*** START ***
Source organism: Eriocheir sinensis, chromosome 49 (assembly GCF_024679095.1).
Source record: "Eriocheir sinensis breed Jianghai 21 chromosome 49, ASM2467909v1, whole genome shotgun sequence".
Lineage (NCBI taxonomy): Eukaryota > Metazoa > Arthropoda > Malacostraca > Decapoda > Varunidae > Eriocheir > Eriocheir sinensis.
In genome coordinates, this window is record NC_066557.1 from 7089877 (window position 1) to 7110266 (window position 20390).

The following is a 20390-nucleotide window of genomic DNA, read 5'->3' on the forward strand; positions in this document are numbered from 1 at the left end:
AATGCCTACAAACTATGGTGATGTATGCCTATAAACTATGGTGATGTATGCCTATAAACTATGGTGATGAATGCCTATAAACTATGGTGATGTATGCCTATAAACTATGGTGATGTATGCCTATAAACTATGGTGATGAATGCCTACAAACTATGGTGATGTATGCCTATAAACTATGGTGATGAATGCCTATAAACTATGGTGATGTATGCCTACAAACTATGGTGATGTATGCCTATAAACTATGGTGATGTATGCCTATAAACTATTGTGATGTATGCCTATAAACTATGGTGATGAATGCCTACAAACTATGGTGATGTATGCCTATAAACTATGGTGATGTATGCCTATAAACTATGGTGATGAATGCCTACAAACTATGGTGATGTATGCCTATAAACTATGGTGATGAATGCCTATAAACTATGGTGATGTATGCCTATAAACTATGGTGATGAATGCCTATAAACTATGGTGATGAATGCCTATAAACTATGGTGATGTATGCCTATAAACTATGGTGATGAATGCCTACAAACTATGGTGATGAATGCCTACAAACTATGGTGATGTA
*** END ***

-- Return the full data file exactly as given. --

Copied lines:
Source organism: Eriocheir sinensis, chromosome 49 (assembly GCF_024679095.1).
Source record: "Eriocheir sinensis breed Jianghai 21 chromosome 49, ASM2467909v1, whole genome shotgun sequence".
Lineage (NCBI taxonomy): Eukaryota > Metazoa > Arthropoda > Malacostraca > Decapoda > Varunidae > Eriocheir > Eriocheir sinensis.
In genome coordinates, this window is record NC_066557.1 from 7089877 (window position 1) to 7110266 (window position 20390).

The following is a 20390-nucleotide window of genomic DNA, read 5'->3' on the forward strand; positions in this document are numbered from 1 at the left end:
AATGCCTACAAACTATGGTGATGTATGCCTATAAACTATGGTGATGTATGCCTATAAACTATGGTGATGAATGCCTATAAACTATGGTGATGTATGCCTATAAACTATGGTGATGTATGCCTATAAACTATGGTGATGAATGCCTACAAACTATGGTGATGTATGCCTATAAACTATGGTGATGAATGCCTATAAACTATGGTGATGTATGCCTACAAACTATGGTGATGTATGCCTATAAACTATGGTGATGTATGCCTATAAACTATTGTGATGTATGCCTATAAACTATGGTGATGAATGCCTACAAACTATGGTGATGTATGCCTATAAACTATGGTGATGTATGCCTATAAACTATGGTGATGAATGCCTACAAACTATGGTGATGTATGCCTATAAACTATGGTGATGAATGCCTATAAACTATGGTGATGTATGCCTATAAACTATGGTGATGAATGCCTATAAACTATGGTGATGAATGCCTATAAACTATGGTGATGTATGCCTATAAACTATGGTGATGAATGCCTACAAACTATGGTGATGAATGCCTACAAACTATGGTGATGTA